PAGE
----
Follow Our Live Coverage of COVID-19 Developments

High Deductibles = Fewer Imaging Tests: Study

Insurance costs keep patients from seeking X-ray, CT or MRI scans, researchers report

Please note: This article was published more than one year ago. The facts and conclusions presented may have since changed and may no longer be accurate. And "More information" links may no longer work. Questions about personal health should always be referred to a physician or other health care professional.

En Español

THURSDAY, Jan. 14, 2016 (HealthDay News) -- U.S. patients whose health insurance plans have high deductibles undergo fewer diagnostic imaging tests, a nationwide study finds.

Researchers analyzed 2010 insurance data from more than 21 million adults nationwide and considered plans with high deductibles to be those with an annual deductible of at least $1,200 for one person and $2,400 for a family.

They found that patients in plans with high deductibles underwent 7.5 percent fewer diagnostic imaging tests, such as X-rays and CT or MRI scans, than those with other plans. This resulted in 10.2 percent less in imaging payments, according to the study in the journal Medical Care.

"I think what we found most surprising is the large reductions in imaging use among people with high deductibles. We had hoped to find that patients were reducing use of low-value imaging, but we found they reduced all use similarly," study senior author Kimberley Geissler, from the University of Massachusetts at Amherst, said in a university news release.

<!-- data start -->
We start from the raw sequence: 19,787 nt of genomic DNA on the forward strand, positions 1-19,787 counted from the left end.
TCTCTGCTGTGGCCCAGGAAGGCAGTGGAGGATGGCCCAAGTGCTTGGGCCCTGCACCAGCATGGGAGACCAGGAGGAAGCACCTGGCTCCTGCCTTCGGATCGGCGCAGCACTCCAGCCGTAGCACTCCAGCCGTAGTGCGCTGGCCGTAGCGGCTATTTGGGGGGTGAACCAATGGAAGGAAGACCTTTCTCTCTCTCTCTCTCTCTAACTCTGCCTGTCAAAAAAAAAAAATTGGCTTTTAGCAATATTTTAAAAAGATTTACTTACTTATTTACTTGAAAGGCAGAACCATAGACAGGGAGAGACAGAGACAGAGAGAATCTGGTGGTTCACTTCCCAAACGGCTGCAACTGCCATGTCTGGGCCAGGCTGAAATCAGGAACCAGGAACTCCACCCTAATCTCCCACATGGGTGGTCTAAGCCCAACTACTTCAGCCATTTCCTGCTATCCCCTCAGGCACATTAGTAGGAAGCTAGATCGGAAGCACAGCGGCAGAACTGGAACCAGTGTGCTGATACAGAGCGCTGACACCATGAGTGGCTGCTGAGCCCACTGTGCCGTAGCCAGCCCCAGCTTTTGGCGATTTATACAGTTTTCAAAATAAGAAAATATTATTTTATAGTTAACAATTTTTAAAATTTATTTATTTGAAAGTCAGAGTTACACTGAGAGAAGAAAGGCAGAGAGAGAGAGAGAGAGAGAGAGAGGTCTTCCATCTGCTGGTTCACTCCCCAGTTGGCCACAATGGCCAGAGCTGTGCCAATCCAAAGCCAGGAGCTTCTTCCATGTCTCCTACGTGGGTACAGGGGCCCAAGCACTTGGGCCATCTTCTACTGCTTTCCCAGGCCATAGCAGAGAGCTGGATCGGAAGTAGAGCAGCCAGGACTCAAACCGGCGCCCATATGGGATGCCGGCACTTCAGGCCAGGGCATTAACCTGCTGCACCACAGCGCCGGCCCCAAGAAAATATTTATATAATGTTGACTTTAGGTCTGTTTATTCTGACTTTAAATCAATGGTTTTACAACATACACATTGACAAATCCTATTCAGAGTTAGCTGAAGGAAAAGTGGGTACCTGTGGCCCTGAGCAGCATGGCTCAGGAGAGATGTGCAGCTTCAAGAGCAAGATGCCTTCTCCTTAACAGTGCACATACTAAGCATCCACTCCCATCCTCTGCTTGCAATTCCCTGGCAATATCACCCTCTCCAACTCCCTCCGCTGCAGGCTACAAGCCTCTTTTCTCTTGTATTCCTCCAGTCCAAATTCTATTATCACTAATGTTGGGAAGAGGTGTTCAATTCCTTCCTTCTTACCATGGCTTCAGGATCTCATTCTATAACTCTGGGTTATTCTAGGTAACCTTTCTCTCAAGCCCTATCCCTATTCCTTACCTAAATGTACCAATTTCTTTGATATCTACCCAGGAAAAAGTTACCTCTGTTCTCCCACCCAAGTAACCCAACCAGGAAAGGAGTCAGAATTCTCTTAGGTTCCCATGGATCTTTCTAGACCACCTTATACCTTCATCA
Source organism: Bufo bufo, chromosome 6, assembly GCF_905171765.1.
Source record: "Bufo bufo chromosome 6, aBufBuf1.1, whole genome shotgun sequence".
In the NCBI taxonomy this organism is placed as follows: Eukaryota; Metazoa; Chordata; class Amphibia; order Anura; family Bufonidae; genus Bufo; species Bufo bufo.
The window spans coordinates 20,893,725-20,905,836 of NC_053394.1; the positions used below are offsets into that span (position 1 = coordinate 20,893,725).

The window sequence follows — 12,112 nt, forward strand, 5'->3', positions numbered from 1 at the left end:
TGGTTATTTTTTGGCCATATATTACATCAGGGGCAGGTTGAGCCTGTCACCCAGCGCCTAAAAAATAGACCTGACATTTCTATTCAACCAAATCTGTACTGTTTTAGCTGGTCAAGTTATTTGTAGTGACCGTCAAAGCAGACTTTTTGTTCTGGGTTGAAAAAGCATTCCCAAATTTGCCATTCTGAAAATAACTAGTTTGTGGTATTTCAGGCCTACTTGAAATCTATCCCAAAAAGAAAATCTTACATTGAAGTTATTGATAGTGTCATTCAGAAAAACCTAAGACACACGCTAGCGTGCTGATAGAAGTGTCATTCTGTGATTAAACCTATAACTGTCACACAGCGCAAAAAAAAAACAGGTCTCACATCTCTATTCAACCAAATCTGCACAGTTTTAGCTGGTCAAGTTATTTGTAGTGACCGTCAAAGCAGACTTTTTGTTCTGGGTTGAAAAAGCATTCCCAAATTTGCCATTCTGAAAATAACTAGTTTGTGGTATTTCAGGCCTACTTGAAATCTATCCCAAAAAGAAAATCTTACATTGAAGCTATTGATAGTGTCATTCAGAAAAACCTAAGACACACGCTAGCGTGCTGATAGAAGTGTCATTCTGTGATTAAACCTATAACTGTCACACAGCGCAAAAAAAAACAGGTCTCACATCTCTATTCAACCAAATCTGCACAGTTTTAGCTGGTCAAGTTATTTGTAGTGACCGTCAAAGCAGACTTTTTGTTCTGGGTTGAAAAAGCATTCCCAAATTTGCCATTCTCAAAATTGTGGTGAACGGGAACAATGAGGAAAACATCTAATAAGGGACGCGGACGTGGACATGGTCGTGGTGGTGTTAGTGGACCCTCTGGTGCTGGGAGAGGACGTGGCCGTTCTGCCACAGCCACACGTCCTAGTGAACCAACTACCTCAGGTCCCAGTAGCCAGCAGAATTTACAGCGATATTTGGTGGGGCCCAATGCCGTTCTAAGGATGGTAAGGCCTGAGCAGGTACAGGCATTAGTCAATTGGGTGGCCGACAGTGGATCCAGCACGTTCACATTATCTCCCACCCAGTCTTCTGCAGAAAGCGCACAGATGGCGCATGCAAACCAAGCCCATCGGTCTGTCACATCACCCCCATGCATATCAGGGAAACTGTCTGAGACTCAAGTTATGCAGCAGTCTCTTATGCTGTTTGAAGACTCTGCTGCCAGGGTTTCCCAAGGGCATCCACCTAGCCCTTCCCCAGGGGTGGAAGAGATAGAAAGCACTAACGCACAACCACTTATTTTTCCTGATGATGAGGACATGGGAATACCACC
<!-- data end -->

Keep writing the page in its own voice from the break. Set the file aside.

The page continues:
Geissler, an assistant professor of health policy and management, noted that a growing number of people are enrolling in high-deductible plans because of the lower premiums.

But, she added, "It seems patients are not informed enough to discern which tests are more optional and which are medically necessary."

Low-value imaging tests are those that are less critical, such as MRIs for low back pain.

The study findings raise concerns that high-deductible health plans "may be a blunt instrument reducing all diagnostic imaging, rather than helping physicians and patients choose high-value imaging," the researchers wrote.

Efforts to reduce diagnostic imaging tests should be combined with improved patient awareness and education about the appropriate use of such tests, the researchers said.

More information

The U.S. National Library of Medicine has more about medical imaging.

SOURCE: University of Massachusetts Amherst, news release, Jan. 14, 2016


Last Updated: